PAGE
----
Bishop gets statewide honors; Farm Bureau Distinguished Service Award presented

Published 12:06 pm Wednesday, December 23, 2015

Cumberland farmer and agricultural producer Donald Bishop has received the Virginia Farm Bureau Federation’s (VFBF) Distinguished Service to Farm Bureau Award in recognition of his statewide impact on the agricultural and farming industries.

Bishop received the award during the VFBF Annual Convention, held Dec. 1-3 in Norfolk.

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“It was humbling,” Bishop said on receiving the award. “In fact, I had a speech made up [but they] made such a big deal over it, I forgot everything. [I] went blank.”

“I felt very humbled, I tell you right now,” he said. “I’ve never seen it done before and I’ve been with the Farm Bureau for 33 years. It was a shocker.”

Bishop has been farming in Cumberland County for more than 40 years, according to the VFBF. “He and his wife, Jean, raise poultry and also have grown flowers, fruits and vegetables.”

“We call him Mr. Cumberland Farm Bureau,” said VFBF board member Bill Osl, who represents Farm Bureau producer members in Cumberland, “because he’s dedicated literally thousands of volunteer hours to Farm Bureau and the county and the state.”

“I felt that Donald had just such an impact,” said Osl, who nominated Bishop. “His dedication of thousands of hours of personal time over the last four decades have contributed immensely to the well-being of agriculture in Cumberland County as well as at the state and national levels.”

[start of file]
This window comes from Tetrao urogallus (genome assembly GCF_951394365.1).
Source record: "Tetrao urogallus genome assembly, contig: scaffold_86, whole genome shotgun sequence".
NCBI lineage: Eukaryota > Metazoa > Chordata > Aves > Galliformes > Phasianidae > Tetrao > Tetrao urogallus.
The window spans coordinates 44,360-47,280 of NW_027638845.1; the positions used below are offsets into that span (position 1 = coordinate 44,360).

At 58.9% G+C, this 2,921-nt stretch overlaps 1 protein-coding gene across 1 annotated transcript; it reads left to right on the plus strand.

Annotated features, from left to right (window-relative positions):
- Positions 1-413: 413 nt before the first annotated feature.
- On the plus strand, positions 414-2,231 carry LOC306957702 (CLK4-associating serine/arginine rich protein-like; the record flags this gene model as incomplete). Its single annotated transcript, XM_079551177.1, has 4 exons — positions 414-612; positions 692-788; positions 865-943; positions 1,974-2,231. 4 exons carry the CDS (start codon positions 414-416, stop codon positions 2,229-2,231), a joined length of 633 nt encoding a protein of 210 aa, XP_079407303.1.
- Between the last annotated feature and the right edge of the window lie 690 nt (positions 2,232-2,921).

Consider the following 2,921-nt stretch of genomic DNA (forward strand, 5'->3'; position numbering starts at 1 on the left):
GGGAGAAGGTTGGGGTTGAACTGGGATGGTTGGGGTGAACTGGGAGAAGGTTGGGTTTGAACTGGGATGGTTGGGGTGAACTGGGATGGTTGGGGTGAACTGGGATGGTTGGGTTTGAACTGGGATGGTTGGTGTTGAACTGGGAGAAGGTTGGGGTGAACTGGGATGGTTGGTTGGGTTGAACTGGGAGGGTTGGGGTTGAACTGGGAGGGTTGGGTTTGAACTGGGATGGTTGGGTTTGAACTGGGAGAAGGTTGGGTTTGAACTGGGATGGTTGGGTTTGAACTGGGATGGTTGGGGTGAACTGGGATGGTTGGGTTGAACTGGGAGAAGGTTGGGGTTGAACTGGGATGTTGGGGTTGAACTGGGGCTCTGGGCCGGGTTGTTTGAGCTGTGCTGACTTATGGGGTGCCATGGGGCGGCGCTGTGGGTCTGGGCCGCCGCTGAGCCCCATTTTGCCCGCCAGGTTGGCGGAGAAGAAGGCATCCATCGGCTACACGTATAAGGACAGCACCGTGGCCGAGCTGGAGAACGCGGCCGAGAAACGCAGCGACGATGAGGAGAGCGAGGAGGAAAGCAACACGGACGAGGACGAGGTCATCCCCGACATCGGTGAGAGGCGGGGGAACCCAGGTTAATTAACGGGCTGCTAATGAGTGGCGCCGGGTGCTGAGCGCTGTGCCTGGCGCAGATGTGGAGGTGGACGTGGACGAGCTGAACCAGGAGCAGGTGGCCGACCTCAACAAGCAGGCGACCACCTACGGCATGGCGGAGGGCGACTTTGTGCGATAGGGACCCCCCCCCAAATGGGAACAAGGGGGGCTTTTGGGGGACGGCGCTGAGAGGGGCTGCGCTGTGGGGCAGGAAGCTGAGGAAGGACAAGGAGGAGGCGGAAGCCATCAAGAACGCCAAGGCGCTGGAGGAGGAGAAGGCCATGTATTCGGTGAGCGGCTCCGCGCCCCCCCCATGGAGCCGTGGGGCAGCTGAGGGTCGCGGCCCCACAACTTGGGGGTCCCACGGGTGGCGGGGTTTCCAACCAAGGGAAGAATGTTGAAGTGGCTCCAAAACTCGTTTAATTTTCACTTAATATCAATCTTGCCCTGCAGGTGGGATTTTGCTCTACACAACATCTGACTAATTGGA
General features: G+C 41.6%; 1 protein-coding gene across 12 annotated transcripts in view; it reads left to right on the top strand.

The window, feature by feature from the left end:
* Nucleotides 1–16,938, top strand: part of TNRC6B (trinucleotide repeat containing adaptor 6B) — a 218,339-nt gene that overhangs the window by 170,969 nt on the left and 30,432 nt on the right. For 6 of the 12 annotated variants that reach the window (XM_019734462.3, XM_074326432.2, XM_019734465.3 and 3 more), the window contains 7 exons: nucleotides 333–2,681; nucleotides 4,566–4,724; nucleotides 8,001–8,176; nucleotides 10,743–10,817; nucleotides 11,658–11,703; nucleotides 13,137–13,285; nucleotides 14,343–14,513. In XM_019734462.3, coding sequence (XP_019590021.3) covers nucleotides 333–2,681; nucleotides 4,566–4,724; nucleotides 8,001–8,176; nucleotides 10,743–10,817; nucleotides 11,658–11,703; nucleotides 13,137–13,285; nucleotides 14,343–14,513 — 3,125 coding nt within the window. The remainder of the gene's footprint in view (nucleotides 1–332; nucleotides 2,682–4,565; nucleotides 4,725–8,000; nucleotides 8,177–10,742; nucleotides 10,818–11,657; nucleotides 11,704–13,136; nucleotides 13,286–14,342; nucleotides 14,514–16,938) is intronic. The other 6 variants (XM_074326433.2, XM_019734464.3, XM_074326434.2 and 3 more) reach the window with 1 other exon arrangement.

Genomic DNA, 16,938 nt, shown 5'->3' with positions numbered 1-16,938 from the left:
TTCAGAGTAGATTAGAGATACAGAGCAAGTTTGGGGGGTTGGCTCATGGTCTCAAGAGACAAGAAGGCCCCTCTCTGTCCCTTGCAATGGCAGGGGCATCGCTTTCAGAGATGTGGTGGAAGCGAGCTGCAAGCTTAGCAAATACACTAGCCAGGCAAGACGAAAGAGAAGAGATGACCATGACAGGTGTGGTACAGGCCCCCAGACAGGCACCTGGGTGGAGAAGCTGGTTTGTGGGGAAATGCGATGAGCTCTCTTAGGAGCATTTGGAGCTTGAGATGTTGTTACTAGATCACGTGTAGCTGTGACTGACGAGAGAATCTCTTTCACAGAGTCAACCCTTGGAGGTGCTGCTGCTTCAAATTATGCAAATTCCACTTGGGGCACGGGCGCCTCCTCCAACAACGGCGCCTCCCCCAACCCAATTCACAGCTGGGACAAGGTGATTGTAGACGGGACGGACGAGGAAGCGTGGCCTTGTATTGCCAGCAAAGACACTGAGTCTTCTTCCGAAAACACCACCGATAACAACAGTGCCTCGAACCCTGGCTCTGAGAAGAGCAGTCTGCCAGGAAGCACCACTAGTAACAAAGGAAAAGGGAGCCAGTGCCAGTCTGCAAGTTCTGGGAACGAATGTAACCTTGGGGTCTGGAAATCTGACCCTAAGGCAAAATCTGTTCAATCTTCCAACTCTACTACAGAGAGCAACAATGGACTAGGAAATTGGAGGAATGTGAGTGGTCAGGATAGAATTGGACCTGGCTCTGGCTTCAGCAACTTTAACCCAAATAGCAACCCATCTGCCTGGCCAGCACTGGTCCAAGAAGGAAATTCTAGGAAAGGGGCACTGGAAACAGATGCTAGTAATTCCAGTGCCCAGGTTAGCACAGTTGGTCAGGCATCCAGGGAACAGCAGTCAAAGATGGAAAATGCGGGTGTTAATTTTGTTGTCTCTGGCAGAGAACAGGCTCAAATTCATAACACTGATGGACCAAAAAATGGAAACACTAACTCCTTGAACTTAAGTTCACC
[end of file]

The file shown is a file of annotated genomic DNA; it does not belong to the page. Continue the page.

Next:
Osl said Bishop has “invested time in the mentoring and development of new farmers and leaders.”

Bishop participated extensively in the legislative process at the state and national levels through the development of policies, fostering working relationships with legislators, testifying before legislative committees and securing regulations and laws beneficial to the community, Osl said.

“He helped to shape and staff the current organizational structure of Virginia Farm Bureau.  Donald [has] lived the values of Virginia Farm Bureau and strove to accomplish its vision and mission in all his endeavors.”

Bishop previously served as the president of the Cumberland Farm Bureau, according to the release.

“The Bishops have conducted field trials with Virginia Tech and Virginia State University and were the first Virginia farmers to ship strawberries out of state. At one time, they planted 74 acres of vegetables,” the release states.

“I know it has,” Bishop said when asked if Farm Bureau has made a big impact on his life. “I’ve talked to four different governors and so many different lawmakers and senators and delegates that the ordinary man wouldn’t get to. …”

He said the future of agriculture in Central Virginia and across the state has a bright future “as long as the farmers don’t go somewhere else to get a job. That’s the problem right now. The lure of money is not good for the younger guys getting out of school here now. But, it will be sustained forever.”

According to Virginia Farm Bureau spokesman Greg Hicks, the recipient for the award is selected by the Virginia Farm Bureau Board of Directors.

The first Distinguished Service Award was given in 1966.

In the fall, the Cumberland Farm Bureau bestowed the Bishops with a lifetime membership award, while Donald was made a lifetime member of the organization’s board of directors.

“There’s a long list of the type of products that they’ve raised on their farm: flowers, fruits [and] vegetables. Many of us have been to their farm to purchase some of their produce and maybe even had the opportunity to see Jean [working] in the greenhouse. …,” Osl said.

Donald started the Southside Growers Association in 1978, “which pooled vegetables from numerous growers and marketed them to grocery stores,” Osl said.